Be Aware Of Your Style Of Thinking With Others

Some leaders enjoy debating with colleagues who hold strongly opposing views — so they find potential flaws. Others prefer discourse, starting with an outlined situation and exploring all facets. Others are much more intuitive, preferring to listen to a discussion before following their gut instincts. Knowing yourself will help you know when to ask for a third opinion.

How Do You Process Information?

Some companies demand written briefs. Others may rely heavily on presentations. What works best for you? Do you learn visually or do you need a conversation to sort things out? It’s up to you to ensure you get your information in the format you can integrate best. You also have to work to develop your other capacities for processing information because sometimes you can’t control the way in which important information is presented to you.

Don’t Believe Your Own Hype

Personal marketing has become increasingly a larger part of professional life. Be careful. Your branding is important, but it’s antithetical to exponential thinking and the habit of mind. Don’t believe your own hype. 

Spotting Great Talent For Your Inquiry Team

Your awareness must extend to your team. Your styles, strengths, and capabilities are important. Knowing those things about your team is also important. 

Know The Difference Between Advisers And Thinking Partners

Clark Clifford makes a distinction that’s crucial to understanding what’s required in inner-circle inquiry for leaders today, exemplified in his years of service to two different U.S. Presidents:

The relationship I had with each man (Kennedy and Johnson) was quite different. When Kennedy called on me, it was usually to play a clearly defined role on a specific problem — from the aftermath of the Bay of Pigs to the Steel Crisis. Johnson, on the other hand, wanted my advice or observations on almost anything that might confront him…Johnson…asked me to participate in important national security meetings which otherwise involved only government officials, something Kennedy never did. In these meetings, I would say little unless asked to comment by the President — and even then I shared my views with him later, only in private.

His description captures the essential distinction between two important but different advisory roles: that of the adviser and that of the thinking partner. President Kennedy turned to Clifford mainly as an adviser, calling on him as an expert to engage primarily in expert thinking. Clifford proposed alternatives and solutions to Kennedy’s tough domestic and international political problems.

For Johnson, Clifford’s role took on quite different dimensions combining expert thinking with the broader realm of exponential thinking. He would ask Clifford to take on advisory assignments to read and research materials, report back on critical issues and help him find specific alternatives and solutions to tough problems.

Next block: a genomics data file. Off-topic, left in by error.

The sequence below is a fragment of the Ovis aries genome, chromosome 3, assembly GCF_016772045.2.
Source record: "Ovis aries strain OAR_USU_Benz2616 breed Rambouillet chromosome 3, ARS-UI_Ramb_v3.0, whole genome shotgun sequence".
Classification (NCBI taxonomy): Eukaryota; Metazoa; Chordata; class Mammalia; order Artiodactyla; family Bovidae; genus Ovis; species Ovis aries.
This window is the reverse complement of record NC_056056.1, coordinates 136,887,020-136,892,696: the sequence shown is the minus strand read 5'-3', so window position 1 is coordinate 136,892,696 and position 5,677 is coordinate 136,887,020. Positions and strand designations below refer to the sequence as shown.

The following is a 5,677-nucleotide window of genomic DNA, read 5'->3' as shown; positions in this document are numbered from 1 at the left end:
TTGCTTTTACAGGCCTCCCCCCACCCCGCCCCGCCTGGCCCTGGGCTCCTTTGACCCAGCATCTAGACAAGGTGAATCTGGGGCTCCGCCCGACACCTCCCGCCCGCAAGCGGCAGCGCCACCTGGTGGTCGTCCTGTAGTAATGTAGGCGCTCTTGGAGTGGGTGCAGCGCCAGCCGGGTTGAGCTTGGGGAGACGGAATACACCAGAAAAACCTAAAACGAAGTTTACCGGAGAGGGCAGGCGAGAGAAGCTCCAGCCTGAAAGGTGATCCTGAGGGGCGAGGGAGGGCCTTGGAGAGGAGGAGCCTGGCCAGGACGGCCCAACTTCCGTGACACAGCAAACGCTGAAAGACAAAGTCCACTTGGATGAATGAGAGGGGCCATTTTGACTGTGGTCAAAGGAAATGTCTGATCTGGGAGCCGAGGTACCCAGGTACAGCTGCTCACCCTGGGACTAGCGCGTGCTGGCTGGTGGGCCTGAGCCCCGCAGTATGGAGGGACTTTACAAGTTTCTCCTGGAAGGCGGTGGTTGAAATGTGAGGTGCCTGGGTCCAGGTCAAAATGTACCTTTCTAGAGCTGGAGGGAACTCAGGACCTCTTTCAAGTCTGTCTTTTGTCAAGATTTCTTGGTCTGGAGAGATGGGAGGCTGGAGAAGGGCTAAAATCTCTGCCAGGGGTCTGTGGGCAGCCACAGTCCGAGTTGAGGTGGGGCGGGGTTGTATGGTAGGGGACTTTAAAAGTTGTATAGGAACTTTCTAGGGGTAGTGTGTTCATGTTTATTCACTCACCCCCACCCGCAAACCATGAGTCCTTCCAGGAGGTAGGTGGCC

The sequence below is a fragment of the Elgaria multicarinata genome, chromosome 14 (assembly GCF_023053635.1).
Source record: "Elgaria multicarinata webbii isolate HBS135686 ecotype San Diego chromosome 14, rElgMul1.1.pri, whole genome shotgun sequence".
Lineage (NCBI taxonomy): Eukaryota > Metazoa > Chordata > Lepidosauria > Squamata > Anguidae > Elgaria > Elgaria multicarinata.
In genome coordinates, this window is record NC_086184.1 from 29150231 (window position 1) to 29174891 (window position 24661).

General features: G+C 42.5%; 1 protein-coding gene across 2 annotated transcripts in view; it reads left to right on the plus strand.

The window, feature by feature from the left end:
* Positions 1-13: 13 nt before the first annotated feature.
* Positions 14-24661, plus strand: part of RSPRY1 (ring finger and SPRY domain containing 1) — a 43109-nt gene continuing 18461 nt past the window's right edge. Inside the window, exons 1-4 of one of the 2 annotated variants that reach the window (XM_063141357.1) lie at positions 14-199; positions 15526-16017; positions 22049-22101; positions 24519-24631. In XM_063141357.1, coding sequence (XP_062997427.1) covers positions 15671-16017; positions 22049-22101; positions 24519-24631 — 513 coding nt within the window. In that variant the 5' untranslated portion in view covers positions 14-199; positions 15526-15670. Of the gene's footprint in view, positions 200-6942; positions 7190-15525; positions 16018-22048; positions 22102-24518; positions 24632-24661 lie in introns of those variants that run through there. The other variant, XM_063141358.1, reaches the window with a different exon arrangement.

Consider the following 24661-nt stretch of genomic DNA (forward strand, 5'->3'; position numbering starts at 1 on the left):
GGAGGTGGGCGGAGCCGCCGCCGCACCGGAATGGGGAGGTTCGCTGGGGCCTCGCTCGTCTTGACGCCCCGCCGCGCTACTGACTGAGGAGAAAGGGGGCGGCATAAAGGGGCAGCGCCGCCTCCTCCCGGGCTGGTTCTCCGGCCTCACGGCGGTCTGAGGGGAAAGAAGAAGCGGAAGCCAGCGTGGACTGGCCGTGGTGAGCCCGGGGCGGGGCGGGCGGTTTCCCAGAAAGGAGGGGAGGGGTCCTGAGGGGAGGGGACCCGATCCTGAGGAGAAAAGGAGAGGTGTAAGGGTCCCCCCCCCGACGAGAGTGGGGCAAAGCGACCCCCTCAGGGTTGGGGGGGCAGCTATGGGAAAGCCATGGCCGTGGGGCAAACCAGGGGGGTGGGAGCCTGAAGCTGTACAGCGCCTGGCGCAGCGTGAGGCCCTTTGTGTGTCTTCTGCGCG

Distinguishing between these two roles will help you develop the advisory network that is most helpful to you and your leadership challenges. As you start thinking about it, you’ll likely see people who may be good advisory resources, but they’re not as talented in being thinking partners. These distinctions will help you figure out what kind of thinking needs to be done, and will help you clarify the range of resources you need on your inquiry team.

Emulate Those You Most Admire

To develop the habit of mind, it’s important to understand how other leaders develop themselves and their thinking. There is no one right way. 

Be curious. Study other leaders. Learn from them. 

Inner-circle conversations are private and confidential. Look for them. It’s a lifelong process of learning. 

You must develop exponential thinking. Keep your curiosity alive. Know yourself. Develop the ability to master the gray spaces. Learn and be inspired by other leaders so you can raise the bar on your own performance. This is the habit of mind of a successful leader

Next time we’ll talk about chapter 4, Habit of Relationship. I hope you’ll buy the book and dive into it more deeply. Mostly, I hope you’ll consider what you can do to elevate your own leadership and your life. It’s what I call the trifecta of business building: getting new customers, serving existing customers better and not going crazy in the process. My work focuses mostly on helping business owners and leaders accomplish that last one because it permeates every facet of a leader’s life – both professionally and personally. 

If you’re a small business owner interested in being part of a roundtable group of other small business owners from around the United States, then check out The Peer Advantage. I’m starting the process of building two groups of just 7 business owners to come together as thinking partners to help each other grow their business, their leadership and their lives. 

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GROW GREAT • Your Leadership Path Forward Begins With Your Own Growth
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Grow Great a public sector leadership podcastAbout the hosts: Randy Cantrell brings over 4 decades of experience as a business leader and organization builder. Lisa Norris brings almost 3 decades of experience in HR and all things "people." Their shared passion for leadership and developing high-performing cultures provoked them to focus the Grow Great podcast on city government leadership.

The work is about achieving unprecedented success through accelerated learning in helping leaders and executives "figure it out."